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I appreciate all the replies but I don't think either of my questions has actually been answered. Well, maybe a little...
byuu wrote:
The reason is due to internal latching. The low three bits of the horizontal offset are special and used for internal tile rendering/fetching.
I suppose this is an answer to question 1 but it's very vague. Any more details? The low 3 bits are definitely used for fine horizontal scrolling but I don't see how that relates to "internal latching". I'm trying to understand the purpose of the strange assignment pattern.

I wrote out a few examples by hand and it seems that the weird assignment behavior only makes a difference if you write to a BGnHOFS register only once instead of the required 2 times. If you always write to the register twice for both low and high bytes I don't believe there is any way that the final register value could contain anything other than what the user wrote. Am I wrong about that? Or is the weird assignment pattern only important for when/if a game writes to the BGnHOFS register once instead of twice?

For my second question I still don't see how this part of the assignment '((Reg>>8)&7)' makes any sense for a 10-bit register. It would make a lot more sense if it was '((Reg>>8)&3)'. Are you just always supposed to set the upper of the three bits to 0 since it's only a 10-bit register? I don't see higan source doing that though...

Additionally, Anomie's regs.txt states that the offset registers $210D-$2114 can only be written during F/V/H-blank (as denoted by the "ww+++-"). Is that actually true? Looking at higan source I don't see anything preventing them from being written whenever you want. Also, unless I made a silly goof, I just tried to set the registers to a non-zero value outside of F/H/V-blank and it worked just fine. I can see why you _shouldn't_ write to those registers outside of F/H/V-blank, but it does seem to be physically possible.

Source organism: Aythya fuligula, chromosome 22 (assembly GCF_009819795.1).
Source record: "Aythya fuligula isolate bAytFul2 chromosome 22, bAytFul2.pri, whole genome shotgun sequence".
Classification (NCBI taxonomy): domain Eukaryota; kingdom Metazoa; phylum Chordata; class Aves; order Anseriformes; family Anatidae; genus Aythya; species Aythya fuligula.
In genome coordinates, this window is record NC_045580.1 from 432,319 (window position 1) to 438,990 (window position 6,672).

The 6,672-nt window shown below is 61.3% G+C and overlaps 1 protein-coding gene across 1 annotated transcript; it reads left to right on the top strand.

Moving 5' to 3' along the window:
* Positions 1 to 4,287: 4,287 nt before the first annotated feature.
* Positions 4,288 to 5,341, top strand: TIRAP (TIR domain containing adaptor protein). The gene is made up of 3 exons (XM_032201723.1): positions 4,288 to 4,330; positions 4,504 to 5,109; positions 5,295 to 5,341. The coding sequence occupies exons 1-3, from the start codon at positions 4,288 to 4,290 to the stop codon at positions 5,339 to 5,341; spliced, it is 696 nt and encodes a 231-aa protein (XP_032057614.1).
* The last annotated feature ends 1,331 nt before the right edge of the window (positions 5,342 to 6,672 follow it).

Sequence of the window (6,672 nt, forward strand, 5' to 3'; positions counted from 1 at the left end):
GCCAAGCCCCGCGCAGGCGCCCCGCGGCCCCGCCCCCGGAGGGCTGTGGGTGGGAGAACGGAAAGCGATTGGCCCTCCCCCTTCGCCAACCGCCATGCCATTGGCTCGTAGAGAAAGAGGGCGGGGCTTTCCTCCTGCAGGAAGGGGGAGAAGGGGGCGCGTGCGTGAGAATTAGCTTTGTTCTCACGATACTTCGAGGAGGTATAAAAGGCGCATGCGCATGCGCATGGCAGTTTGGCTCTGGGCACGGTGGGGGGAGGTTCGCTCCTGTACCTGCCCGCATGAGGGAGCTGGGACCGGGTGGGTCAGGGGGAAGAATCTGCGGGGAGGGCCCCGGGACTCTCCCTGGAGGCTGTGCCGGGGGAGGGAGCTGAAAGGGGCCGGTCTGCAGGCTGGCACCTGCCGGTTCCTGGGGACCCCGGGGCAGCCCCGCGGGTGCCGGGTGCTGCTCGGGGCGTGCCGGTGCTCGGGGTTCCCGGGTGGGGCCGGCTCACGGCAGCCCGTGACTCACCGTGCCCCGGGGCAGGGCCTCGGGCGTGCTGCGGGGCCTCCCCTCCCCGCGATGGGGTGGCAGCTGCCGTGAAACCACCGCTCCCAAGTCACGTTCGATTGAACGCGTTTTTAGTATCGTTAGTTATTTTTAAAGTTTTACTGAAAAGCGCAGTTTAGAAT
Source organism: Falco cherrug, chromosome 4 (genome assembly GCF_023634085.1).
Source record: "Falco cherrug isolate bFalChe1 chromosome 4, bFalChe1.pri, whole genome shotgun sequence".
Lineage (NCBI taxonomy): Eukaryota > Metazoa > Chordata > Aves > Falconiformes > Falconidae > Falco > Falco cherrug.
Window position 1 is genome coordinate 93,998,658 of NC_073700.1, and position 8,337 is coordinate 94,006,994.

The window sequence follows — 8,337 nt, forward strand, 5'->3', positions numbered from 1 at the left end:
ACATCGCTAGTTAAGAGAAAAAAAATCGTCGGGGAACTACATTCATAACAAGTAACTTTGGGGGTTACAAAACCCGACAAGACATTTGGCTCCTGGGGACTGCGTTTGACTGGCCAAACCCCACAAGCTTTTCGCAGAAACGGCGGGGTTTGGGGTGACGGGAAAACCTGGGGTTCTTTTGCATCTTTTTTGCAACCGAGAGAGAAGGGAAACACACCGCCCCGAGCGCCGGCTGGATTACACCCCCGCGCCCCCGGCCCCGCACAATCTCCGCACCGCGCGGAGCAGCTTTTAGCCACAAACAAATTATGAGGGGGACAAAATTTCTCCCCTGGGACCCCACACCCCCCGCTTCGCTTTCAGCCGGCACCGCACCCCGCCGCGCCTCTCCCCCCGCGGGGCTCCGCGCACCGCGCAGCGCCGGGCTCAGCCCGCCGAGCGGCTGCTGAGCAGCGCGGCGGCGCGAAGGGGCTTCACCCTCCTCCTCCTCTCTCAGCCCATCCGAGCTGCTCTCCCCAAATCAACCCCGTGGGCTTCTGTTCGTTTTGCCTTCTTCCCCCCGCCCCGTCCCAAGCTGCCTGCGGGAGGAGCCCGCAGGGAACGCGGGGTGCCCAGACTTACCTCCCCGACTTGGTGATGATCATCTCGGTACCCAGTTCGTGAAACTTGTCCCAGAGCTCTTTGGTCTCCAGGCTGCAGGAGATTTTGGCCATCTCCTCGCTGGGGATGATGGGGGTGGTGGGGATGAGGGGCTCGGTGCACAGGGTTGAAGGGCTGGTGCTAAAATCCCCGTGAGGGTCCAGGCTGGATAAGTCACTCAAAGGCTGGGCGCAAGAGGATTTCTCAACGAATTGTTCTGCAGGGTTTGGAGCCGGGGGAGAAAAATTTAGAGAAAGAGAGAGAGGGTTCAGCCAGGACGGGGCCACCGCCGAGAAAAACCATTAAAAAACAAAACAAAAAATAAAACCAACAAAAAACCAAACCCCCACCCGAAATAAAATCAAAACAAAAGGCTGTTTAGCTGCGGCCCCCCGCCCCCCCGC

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PostPosted: Sun Dec 11, 2016 1:16 am 
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jwdonal wrote:
Additionally, Anomie's regs.txt states that the offset registers $210D-$2114 can only be written during F/V/H-blank (as denoted by the "ww+++-"). Is that actually true? Looking at higan source I don't see anything preventing them from being written whenever you want. Also, unless I made a silly goof, I just tried to set the registers to a non-zero value outside of F/H/V-blank and it worked just fine. I can see why you _shouldn't_ write to those registers outside of F/H/V-blank, but it does seem to be physically possible.

Anomie is conservative that way; as I heard it he doesn't declare something writable if he isn't sure.

You can indeed write to the scroll registers in the middle of active display. The PPU won't notice right away, but after a couple of slivers (in my experience) the new values will take effect. Air Strike Patrol does this, as does my shmup port.

You can change a number of things mid-scanline. Changing the VRAM locations of OBJ data via OBSEL works cleanly during active display, and won't produce any visible changes until the next line (HBlank seems to be a better time to change the size bits, if you must mess with them mid-frame). Changing BGMODE mid-line produces garbage in the BG layers for a short period, but ultimately works in all cases tried so far (that I'm aware of); just don't change to Mode 7 from something else mid-line as the init won't have been done and the results will not be as expected...


Last edited by 93143 on Sun Dec 11, 2016 3:18 am, edited 3 times in total.

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PostPosted: Sun Dec 11, 2016 1:18 am 
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Best guesses:
Quote:
Can anyone explain to me that insane horizontal offset assignment? Why does it do this??
The fine X scroll probably does something similar to how the NES PPU's fine X scroll is implemented using one output of a multiplexer. It may well be in an entirely different section of the IC, and it might have been easier to route the existing upper byte of the X scroll value instead of the FIFO.